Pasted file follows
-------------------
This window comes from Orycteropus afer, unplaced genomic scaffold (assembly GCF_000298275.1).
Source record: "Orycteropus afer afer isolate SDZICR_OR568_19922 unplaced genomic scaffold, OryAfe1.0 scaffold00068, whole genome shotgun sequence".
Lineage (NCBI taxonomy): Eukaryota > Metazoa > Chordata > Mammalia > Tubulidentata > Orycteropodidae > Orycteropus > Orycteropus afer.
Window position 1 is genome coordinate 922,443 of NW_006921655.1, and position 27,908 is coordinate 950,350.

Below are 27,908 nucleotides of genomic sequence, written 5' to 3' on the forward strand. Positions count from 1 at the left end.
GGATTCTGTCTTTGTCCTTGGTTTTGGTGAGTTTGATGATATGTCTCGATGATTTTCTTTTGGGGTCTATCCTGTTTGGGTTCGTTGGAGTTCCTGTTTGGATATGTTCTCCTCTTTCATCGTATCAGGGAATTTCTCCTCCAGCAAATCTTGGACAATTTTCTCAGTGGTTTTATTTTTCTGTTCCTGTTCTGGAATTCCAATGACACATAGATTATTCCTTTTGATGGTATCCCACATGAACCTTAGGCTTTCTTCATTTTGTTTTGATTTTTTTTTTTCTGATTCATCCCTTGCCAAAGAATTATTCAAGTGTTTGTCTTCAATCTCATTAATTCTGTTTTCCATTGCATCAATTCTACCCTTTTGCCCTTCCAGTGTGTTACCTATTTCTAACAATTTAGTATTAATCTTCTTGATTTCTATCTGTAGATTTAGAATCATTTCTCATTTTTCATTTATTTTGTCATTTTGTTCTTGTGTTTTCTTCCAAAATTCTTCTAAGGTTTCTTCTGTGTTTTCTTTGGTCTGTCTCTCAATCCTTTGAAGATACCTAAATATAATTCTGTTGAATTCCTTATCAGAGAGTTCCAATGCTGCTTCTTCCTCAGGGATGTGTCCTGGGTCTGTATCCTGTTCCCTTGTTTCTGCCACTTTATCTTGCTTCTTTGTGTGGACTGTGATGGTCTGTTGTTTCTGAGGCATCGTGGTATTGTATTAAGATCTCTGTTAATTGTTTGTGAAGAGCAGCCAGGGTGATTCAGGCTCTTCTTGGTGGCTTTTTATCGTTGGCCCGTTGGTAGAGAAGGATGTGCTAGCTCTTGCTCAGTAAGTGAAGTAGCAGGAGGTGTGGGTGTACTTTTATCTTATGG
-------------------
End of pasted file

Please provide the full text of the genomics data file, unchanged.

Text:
This window comes from Orycteropus afer, unplaced genomic scaffold (assembly GCF_000298275.1).
Source record: "Orycteropus afer afer isolate SDZICR_OR568_19922 unplaced genomic scaffold, OryAfe1.0 scaffold00068, whole genome shotgun sequence".
Lineage (NCBI taxonomy): Eukaryota > Metazoa > Chordata > Mammalia > Tubulidentata > Orycteropodidae > Orycteropus > Orycteropus afer.
Window position 1 is genome coordinate 922,443 of NW_006921655.1, and position 27,908 is coordinate 950,350.

Below are 27,908 nucleotides of genomic sequence, written 5' to 3' on the forward strand. Positions count from 1 at the left end.
GGATTCTGTCTTTGTCCTTGGTTTTGGTGAGTTTGATGATATGTCTCGATGATTTTCTTTTGGGGTCTATCCTGTTTGGGTTCGTTGGAGTTCCTGTTTGGATATGTTCTCCTCTTTCATCGTATCAGGGAATTTCTCCTCCAGCAAATCTTGGACAATTTTCTCAGTGGTTTTATTTTTCTGTTCCTGTTCTGGAATTCCAATGACACATAGATTATTCCTTTTGATGGTATCCCACATGAACCTTAGGCTTTCTTCATTTTGTTTTGATTTTTTTTTTTCTGATTCATCCCTTGCCAAAGAATTATTCAAGTGTTTGTCTTCAATCTCATTAATTCTGTTTTCCATTGCATCAATTCTACCCTTTTGCCCTTCCAGTGTGTTACCTATTTCTAACAATTTAGTATTAATCTTCTTGATTTCTATCTGTAGATTTAGAATCATTTCTCATTTTTCATTTATTTTGTCATTTTGTTCTTGTGTTTTCTTCCAAAATTCTTCTAAGGTTTCTTCTGTGTTTTCTTTGGTCTGTCTCTCAATCCTTTGAAGATACCTAAATATAATTCTGTTGAATTCCTTATCAGAGAGTTCCAATGCTGCTTCTTCCTCAGGGATGTGTCCTGGGTCTGTATCCTGTTCCCTTGTTTCTGCCACTTTATCTTGCTTCTTTGTGTGGACTGTGATGGTCTGTTGTTTCTGAGGCATCGTGGTATTGTATTAAGATCTCTGTTAATTGTTTGTGAAGAGCAGCCAGGGTGATTCAGGCTCTTCTTGGTGGCTTTTTATCGTTGGCCCGTTGGTAGAGAAGGATGTGCTAGCTCTTGCTCAGTAAGTGAAGTAGCAGGAGGTGTGGGTGTACTTTTATCTTATGG